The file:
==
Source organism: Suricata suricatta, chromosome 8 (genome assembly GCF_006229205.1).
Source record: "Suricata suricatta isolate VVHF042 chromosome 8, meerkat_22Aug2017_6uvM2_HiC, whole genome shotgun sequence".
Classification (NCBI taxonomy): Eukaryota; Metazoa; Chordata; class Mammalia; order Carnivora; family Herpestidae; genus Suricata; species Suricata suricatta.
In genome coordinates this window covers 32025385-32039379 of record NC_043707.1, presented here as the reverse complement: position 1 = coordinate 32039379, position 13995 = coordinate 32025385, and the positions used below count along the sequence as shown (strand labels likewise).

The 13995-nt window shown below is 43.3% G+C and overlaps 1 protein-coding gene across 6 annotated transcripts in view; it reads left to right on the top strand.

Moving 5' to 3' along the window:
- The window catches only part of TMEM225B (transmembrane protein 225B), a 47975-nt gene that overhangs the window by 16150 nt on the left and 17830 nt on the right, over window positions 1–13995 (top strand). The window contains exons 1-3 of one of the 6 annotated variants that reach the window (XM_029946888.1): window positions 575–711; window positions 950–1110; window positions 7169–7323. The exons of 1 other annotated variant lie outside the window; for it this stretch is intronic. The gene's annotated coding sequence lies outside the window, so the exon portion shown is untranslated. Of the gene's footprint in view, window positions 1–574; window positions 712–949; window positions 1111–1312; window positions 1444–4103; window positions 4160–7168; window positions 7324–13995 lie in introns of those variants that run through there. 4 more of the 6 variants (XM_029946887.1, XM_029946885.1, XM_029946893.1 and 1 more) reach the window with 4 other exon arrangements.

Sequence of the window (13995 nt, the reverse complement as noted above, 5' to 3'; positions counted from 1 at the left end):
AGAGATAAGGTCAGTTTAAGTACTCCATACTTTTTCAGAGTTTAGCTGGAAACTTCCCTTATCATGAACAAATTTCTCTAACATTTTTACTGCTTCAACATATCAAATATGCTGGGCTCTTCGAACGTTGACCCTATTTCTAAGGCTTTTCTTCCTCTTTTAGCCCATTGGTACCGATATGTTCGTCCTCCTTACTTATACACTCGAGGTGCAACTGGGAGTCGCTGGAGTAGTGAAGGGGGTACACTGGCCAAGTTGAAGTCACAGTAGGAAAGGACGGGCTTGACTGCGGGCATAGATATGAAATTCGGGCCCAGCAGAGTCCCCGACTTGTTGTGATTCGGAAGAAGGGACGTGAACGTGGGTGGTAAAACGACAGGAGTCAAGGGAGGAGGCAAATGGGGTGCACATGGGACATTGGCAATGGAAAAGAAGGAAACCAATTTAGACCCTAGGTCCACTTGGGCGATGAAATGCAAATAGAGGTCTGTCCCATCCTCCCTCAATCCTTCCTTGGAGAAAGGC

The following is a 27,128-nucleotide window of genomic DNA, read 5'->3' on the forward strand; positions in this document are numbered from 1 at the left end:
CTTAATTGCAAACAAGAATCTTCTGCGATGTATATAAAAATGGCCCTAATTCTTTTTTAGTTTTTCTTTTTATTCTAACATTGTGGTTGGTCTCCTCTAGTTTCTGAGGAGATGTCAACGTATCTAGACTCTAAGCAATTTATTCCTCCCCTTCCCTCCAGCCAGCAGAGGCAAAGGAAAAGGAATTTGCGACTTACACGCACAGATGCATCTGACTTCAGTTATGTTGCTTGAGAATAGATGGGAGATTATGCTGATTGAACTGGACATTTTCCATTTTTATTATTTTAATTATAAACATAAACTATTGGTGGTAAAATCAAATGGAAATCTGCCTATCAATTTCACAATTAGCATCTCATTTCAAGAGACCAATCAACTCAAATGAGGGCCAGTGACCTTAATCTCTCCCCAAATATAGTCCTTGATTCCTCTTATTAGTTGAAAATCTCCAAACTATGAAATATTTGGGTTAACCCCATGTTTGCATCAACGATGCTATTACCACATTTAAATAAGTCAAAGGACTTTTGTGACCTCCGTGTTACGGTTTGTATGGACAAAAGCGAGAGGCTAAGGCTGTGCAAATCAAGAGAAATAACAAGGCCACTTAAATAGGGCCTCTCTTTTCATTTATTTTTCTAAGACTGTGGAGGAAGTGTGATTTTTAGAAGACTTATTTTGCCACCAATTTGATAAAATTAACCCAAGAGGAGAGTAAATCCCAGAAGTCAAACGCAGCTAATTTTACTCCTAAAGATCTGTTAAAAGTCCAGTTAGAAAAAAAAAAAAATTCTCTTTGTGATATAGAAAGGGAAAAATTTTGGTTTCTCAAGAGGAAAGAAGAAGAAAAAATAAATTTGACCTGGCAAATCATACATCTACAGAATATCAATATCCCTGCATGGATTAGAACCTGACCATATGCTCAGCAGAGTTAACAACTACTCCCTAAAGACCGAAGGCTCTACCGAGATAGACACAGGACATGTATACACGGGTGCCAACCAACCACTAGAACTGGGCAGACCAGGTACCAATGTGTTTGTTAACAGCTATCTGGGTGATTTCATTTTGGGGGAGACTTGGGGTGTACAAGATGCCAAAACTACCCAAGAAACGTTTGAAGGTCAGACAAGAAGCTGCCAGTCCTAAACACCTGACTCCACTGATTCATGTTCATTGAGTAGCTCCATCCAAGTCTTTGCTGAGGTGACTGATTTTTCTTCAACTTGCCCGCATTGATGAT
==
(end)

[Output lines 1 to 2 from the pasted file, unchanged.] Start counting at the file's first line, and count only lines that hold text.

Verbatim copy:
Source organism: Suricata suricatta, chromosome 8 (genome assembly GCF_006229205.1).
Source record: "Suricata suricatta isolate VVHF042 chromosome 8, meerkat_22Aug2017_6uvM2_HiC, whole genome shotgun sequence".